Top tips for catching more Lake Norman spotted bass

Guide Bob Curan targets spotted bass around creek mouths on Lake Norman as October progresses.

Cooling temperatures heating up fishing on Norman

Fishing for spotted bass on Lake Norman greatly improves in October as the water temperature gradually declines from the 80s into the lower 70s, according to Bob Curan of Bob’s Professional Fishing Guide Service.

“The spots will move into shallower water at the creek mouths, and topwater action will pick up in the mornings and evenings,” said Curan (

While many fishermen target them with small crankbaits, soft plastics, tiny jigs and downsized Alabama rigs, Curan trolls live bait because he often caters to families with inexperienced anglers.

His trolling spread consists of four to six, medium-action 7-foot spinning rods with reels spooled with 10-pound monofilament line mounted on the gunwales and stern. He fishes live shad or alewives on a Carolina rig that features a 3-foot leader of 10- to 15-pound fluorocarbon with a small circle hook at the business end, hooked through the lip of the bait. He covers depths from 15 to 30 feet by using free lines and lines with split shot.

At times, Curan will tie a small crankbait or spoon on some rods to offer fish a variety of baits.

Before Curan begins trolling, he searches for spotted bass and baitfish with his electronics, usually close to humps and points around creek mouths. Productive areas include Mountain Creek, Little Creek, and the main lake near buoys 4 and 11.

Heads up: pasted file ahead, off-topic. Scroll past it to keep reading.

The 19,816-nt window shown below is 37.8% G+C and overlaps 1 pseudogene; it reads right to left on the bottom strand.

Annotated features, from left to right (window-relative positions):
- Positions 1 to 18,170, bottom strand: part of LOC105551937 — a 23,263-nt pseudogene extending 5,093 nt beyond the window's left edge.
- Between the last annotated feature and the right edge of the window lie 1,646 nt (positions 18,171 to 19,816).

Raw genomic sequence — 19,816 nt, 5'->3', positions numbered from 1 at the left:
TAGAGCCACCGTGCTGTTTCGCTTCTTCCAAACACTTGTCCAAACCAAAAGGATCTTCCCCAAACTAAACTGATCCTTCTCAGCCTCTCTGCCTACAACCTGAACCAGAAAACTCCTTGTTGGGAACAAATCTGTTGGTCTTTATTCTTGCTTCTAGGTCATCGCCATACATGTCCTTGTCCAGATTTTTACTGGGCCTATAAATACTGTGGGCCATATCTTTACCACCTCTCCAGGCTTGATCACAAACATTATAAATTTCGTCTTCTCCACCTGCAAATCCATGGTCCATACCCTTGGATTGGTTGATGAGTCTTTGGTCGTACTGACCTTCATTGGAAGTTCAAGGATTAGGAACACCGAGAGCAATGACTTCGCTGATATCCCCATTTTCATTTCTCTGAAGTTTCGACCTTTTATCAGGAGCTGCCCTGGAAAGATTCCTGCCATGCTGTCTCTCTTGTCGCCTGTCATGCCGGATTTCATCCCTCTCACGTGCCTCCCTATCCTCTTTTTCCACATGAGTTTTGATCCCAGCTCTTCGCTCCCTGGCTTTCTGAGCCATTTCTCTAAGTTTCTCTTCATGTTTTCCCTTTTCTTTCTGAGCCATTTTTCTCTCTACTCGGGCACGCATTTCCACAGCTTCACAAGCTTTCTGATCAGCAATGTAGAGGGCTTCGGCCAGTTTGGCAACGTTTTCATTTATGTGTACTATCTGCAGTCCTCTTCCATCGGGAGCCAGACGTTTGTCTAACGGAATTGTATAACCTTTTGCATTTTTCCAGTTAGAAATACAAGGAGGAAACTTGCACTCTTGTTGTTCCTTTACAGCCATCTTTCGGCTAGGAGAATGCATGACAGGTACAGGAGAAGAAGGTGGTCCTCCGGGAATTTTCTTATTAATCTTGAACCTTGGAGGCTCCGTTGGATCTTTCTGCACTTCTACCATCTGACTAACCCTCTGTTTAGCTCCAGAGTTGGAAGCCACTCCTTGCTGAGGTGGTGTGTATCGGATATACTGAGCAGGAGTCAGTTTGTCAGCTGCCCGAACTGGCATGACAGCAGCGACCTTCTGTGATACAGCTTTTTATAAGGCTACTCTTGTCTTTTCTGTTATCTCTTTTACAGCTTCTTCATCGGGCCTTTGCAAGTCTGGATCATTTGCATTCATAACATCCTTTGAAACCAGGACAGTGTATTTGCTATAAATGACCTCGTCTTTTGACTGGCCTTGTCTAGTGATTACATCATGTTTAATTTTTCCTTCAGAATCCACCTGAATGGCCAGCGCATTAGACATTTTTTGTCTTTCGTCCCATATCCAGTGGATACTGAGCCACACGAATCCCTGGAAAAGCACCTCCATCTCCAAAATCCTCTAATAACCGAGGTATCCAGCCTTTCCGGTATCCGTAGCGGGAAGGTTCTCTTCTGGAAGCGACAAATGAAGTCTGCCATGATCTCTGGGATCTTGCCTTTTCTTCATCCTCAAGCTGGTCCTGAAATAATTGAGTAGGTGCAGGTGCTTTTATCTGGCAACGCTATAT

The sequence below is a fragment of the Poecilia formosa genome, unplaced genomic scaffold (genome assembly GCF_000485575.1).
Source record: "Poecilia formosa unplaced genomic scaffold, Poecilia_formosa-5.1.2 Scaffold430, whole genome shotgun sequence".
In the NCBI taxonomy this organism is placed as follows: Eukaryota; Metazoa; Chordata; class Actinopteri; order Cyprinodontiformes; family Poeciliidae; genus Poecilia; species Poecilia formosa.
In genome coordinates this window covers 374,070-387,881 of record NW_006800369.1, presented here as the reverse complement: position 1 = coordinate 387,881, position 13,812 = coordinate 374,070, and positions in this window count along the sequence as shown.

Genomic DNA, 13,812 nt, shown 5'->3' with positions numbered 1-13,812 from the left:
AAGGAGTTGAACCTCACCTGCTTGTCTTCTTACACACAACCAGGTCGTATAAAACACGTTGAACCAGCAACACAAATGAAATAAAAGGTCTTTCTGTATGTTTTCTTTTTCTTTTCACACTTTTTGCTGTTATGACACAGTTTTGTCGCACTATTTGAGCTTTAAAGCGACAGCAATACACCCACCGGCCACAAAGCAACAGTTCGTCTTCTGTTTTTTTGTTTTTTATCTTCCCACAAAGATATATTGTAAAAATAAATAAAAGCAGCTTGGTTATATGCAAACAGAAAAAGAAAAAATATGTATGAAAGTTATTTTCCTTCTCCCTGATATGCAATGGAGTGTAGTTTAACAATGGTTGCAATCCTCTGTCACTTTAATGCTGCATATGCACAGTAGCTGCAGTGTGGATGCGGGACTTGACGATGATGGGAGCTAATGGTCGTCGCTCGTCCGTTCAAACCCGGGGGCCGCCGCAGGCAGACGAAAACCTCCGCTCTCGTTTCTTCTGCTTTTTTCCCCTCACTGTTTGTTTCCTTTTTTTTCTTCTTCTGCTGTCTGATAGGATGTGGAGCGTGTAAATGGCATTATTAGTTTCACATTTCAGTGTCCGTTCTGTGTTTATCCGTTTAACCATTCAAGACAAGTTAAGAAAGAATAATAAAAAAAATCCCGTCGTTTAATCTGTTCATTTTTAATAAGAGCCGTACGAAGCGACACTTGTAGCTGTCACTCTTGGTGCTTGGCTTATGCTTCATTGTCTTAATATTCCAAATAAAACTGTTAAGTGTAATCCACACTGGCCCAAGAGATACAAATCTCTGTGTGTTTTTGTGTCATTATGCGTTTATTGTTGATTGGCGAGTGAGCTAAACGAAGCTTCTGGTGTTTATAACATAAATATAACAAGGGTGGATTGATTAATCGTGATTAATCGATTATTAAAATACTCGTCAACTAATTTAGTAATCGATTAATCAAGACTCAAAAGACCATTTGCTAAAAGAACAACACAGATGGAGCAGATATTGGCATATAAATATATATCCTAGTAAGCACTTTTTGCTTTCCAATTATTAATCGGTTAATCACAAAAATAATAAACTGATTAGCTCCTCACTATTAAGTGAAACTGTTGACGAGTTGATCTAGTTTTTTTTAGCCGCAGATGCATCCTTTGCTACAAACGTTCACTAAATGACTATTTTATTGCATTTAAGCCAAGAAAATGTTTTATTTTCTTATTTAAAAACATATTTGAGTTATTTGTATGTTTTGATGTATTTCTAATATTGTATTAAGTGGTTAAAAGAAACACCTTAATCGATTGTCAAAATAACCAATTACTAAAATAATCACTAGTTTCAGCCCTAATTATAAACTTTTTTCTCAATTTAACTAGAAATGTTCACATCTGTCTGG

“I look for broken pods of baitfish, because that’s a sign of feeding fish,” he said.

When Curan locates the fish, his passes through the area are likely to produce several spotted bass with each pass.

“Spots begin to school toward the end of the month,” said Curan, whose clients will catch an occasional largemouth or hybrid bass while trolling for spots.

Curan also keeps a number of spinning rods with Little Cleo spoons and small topwater baits tied on for breaking fish, especially in the mornings and evenings.

“Sometimes spots will thrash the surface in the heat of the day, so I’m always prepared for surface action,” he said. “When spots feed on the surface, they’ll hit just about anything that comes their way. I think if you placed a piece of tinsel on a hook the spots would hit it.”

Curan said Norman’s spotted bass run from 12 to 18 inches, but with spinning gear, they fight as if they’re much bigger fish.

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